(NNPA)—In all the hoopla surrounding President Obama’s “My Brother’s Keeper” initiative, overlooked is that fact that our young girls also need to be targeted for special attention. Sure, they outpace Black males in college attendance and, in many instances, in the workplace. Still, that does not mean they do not also need special attention and encouragement.
Nothing illustrates this better than events of the past week. Sandwiched between President Obama’s White House announcement of his special effort to help Black males and jubilation over Lupita Nyong’o winning an Oscar for best supporting actress in “12 years a Slave” was news out of Florida that Marissa Alexander, who was sentenced to 20 years in prison for firing a “warning shot” in the direction of her estranged and abusive husband, will be retried and could face 60 years in prison instead of the original 20.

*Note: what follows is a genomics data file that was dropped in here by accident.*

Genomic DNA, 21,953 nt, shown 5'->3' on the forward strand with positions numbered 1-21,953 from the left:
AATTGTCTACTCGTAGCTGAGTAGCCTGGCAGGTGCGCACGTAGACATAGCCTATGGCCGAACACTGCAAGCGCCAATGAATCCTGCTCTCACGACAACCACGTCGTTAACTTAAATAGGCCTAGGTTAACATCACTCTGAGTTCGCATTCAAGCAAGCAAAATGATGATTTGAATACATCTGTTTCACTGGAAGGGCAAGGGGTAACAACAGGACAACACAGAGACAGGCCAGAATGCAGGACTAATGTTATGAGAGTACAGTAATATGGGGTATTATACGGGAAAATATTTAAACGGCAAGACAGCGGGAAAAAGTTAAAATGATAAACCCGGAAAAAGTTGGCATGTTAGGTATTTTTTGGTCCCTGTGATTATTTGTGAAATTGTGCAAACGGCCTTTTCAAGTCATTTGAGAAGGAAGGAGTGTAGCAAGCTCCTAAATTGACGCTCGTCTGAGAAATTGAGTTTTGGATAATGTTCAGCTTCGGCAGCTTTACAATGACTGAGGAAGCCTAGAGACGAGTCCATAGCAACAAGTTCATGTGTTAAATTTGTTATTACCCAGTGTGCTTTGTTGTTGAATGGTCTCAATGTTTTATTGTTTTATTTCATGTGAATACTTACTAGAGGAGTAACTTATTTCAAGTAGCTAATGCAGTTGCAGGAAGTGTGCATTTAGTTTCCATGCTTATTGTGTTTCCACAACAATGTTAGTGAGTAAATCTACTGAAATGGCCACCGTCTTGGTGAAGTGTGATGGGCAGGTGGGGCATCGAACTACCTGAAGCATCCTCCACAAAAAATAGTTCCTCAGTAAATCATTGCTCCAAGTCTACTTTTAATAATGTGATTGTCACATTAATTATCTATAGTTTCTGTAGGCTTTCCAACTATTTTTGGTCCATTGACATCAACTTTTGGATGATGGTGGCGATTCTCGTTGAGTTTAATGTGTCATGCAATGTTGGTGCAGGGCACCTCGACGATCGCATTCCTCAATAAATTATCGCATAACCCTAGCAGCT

Florida State Attorney Angela Corey, the same prosecutor whose office failed to win a murder conviction against George Zimmerman in connection with the death of Trayvon Martin and, more recently, against Michael Dunn for the death of Jordan Davis, announced that instead of the 20 years originally given to Alexander, she will seek to triple that by requesting that her three 20-year terms be served consecutively rather than concurrently.